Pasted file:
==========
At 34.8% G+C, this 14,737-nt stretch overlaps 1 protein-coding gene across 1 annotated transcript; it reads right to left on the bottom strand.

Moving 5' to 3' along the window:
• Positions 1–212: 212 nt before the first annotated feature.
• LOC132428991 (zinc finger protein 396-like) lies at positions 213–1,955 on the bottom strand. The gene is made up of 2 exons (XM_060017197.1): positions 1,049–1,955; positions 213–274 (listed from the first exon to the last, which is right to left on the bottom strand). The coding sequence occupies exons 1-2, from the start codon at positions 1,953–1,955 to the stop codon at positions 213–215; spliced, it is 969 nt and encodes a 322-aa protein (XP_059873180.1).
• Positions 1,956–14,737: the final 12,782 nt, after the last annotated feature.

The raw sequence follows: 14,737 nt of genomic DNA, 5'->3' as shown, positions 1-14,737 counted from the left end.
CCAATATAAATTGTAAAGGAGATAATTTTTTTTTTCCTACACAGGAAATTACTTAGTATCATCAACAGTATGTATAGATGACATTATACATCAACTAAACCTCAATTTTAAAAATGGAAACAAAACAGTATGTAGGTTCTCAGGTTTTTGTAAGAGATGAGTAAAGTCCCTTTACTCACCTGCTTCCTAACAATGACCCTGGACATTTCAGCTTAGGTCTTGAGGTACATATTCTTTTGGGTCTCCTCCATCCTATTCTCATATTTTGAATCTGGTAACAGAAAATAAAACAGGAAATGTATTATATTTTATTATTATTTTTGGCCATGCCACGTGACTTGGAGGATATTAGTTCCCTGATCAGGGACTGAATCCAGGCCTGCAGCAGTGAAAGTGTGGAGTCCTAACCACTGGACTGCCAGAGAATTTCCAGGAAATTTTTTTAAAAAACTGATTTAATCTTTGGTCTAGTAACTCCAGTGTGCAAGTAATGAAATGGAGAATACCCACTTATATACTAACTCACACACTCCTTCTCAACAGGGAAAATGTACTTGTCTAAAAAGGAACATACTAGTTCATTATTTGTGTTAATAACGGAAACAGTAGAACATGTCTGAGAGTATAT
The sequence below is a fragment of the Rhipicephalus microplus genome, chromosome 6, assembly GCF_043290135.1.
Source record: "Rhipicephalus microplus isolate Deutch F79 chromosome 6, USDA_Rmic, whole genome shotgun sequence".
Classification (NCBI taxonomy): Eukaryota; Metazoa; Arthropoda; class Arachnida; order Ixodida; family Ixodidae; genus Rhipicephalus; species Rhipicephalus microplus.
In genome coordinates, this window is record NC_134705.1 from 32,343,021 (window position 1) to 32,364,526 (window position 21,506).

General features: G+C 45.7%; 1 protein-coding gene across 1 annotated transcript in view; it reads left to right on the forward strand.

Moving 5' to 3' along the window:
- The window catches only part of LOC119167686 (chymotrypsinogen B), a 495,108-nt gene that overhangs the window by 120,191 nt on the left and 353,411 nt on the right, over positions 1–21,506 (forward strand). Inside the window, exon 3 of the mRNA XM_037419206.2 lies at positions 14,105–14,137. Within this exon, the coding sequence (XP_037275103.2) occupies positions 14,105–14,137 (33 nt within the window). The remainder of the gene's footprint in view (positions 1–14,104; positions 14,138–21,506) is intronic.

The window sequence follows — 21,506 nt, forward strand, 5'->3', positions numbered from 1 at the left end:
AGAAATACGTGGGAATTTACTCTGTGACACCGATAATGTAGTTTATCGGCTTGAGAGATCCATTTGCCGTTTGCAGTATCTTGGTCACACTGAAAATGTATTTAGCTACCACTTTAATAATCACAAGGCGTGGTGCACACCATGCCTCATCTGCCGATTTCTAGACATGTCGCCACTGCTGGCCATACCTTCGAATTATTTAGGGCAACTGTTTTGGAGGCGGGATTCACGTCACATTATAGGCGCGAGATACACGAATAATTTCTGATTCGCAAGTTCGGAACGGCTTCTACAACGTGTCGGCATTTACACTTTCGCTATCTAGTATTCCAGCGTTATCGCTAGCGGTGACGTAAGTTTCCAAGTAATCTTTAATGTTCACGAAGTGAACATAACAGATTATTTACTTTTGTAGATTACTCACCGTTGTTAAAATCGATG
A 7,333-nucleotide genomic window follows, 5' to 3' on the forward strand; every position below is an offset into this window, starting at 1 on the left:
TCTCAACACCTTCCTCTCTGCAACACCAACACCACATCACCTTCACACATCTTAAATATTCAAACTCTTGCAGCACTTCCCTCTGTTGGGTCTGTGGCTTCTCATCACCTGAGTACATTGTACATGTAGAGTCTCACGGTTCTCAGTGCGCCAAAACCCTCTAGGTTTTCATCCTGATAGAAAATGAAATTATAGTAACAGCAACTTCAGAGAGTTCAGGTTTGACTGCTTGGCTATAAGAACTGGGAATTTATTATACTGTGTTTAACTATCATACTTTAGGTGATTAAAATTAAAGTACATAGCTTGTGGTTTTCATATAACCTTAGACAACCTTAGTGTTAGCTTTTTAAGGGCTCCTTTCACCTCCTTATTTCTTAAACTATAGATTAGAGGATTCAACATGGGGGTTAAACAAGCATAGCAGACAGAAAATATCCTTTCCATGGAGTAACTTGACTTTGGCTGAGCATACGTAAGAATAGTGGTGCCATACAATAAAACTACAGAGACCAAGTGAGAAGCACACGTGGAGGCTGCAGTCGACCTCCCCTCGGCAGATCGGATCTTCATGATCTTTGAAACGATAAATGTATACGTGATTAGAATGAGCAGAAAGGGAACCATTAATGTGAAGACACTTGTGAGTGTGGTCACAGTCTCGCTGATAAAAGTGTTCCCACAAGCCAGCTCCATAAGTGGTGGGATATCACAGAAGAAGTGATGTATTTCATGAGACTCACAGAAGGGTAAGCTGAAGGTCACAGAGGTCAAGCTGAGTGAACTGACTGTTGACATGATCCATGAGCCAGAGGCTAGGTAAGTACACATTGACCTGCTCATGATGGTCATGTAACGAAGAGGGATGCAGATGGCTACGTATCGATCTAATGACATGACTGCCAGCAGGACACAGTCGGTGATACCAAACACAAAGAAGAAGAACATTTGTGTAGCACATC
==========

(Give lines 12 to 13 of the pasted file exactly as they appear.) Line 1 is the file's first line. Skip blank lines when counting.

General features: G+C 45.7%; 1 protein-coding gene across 1 annotated transcript in view; it reads left to right on the forward strand.

Moving 5' to 3' along the window: